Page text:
Business Structure

Which to Choose?

When you start a business, you must choose an ownership structure. You need to choose the structure that best meets your needs. In making your decision, you should take into account the potential risks and liabilities of your business, the time and costs involved in establishing and maintaining the structure and the tax implications of each option.

  • Sole Trader
    Once you set up a business, you become a sole trader by default. There is little legal formality. Registering a name with the Companies Registration Office is optional. Aside from making normal tax returns, a sole trader is not required to register accounts, thus providing him/her with some confidentiality. The business income is personal income and many business expenses can be offset against it for tax purposes. The downside is that you have no protection if your business fails as all your assets become available to pay off your creditors.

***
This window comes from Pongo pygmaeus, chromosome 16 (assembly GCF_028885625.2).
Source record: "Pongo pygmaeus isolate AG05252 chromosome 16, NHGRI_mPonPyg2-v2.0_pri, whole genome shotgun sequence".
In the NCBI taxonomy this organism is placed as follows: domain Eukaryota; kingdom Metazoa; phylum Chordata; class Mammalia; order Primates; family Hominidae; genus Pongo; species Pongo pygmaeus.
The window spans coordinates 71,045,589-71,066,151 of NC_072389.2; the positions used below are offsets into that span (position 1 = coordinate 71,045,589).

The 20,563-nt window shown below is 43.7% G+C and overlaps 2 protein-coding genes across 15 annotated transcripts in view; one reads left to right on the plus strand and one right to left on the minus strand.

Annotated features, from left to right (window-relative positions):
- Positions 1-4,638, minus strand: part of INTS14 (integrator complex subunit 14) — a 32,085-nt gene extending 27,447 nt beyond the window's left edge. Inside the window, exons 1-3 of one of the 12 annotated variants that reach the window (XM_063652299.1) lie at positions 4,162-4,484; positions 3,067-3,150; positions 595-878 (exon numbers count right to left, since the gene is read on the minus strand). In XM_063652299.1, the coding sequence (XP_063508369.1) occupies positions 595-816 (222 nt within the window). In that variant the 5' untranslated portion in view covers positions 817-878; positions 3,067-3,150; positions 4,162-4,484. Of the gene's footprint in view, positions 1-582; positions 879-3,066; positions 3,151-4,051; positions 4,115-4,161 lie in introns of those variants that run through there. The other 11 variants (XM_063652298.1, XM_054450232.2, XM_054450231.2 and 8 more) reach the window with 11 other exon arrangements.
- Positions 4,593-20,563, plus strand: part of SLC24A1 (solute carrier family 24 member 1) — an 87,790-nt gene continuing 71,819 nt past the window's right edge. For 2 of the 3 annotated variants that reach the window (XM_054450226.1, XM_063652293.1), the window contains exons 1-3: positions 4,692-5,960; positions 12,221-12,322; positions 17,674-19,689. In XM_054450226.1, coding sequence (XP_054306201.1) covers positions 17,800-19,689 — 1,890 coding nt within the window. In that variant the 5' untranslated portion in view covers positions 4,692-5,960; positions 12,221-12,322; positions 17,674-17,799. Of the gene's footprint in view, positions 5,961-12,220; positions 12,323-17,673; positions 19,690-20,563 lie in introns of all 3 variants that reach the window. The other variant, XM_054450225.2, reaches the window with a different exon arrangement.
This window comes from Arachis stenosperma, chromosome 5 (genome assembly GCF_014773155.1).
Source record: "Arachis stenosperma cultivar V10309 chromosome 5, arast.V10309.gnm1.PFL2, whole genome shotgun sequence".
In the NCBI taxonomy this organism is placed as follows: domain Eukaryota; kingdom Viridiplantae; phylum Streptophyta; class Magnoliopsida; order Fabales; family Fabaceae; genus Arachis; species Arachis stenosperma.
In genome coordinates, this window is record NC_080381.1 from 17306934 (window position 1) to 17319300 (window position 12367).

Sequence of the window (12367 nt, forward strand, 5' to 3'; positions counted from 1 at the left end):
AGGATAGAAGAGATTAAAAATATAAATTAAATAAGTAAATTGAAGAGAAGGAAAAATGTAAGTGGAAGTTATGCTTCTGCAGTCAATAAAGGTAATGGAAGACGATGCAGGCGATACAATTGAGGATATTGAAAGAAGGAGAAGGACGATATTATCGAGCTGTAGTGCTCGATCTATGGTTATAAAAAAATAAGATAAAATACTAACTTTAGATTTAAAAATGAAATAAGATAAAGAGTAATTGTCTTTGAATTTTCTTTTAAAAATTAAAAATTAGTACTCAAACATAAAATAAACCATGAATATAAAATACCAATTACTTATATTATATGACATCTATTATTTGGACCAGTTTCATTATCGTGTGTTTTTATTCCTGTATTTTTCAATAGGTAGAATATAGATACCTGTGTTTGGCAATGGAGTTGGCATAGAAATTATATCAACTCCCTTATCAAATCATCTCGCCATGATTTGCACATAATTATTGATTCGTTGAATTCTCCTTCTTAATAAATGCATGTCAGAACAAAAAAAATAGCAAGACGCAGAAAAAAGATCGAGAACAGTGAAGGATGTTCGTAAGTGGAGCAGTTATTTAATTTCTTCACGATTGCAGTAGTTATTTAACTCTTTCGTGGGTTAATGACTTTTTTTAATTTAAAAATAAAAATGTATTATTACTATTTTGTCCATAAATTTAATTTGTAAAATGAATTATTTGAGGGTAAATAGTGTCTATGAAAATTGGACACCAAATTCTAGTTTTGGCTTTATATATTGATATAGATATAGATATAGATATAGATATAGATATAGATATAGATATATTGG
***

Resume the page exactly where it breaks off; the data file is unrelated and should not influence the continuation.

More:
• Partnership
    This is an agreement between two or more people to go into business together. It is important from the outset to have in place an agreement between all partners outlining the obligations of each partner. 
  • Private Limited Company
    This is a legal entity separate from its shareholders. The shareholders are only liable, in the event of the business becoming unable to pay its debts, for any amount outstanding on the share capital they subscribe. On the downside, the need to adhere to Companies Act legislation can be costly and time consuming.

Please seek professional advice from an accountant or solicitor when choosing a legal structure for your business.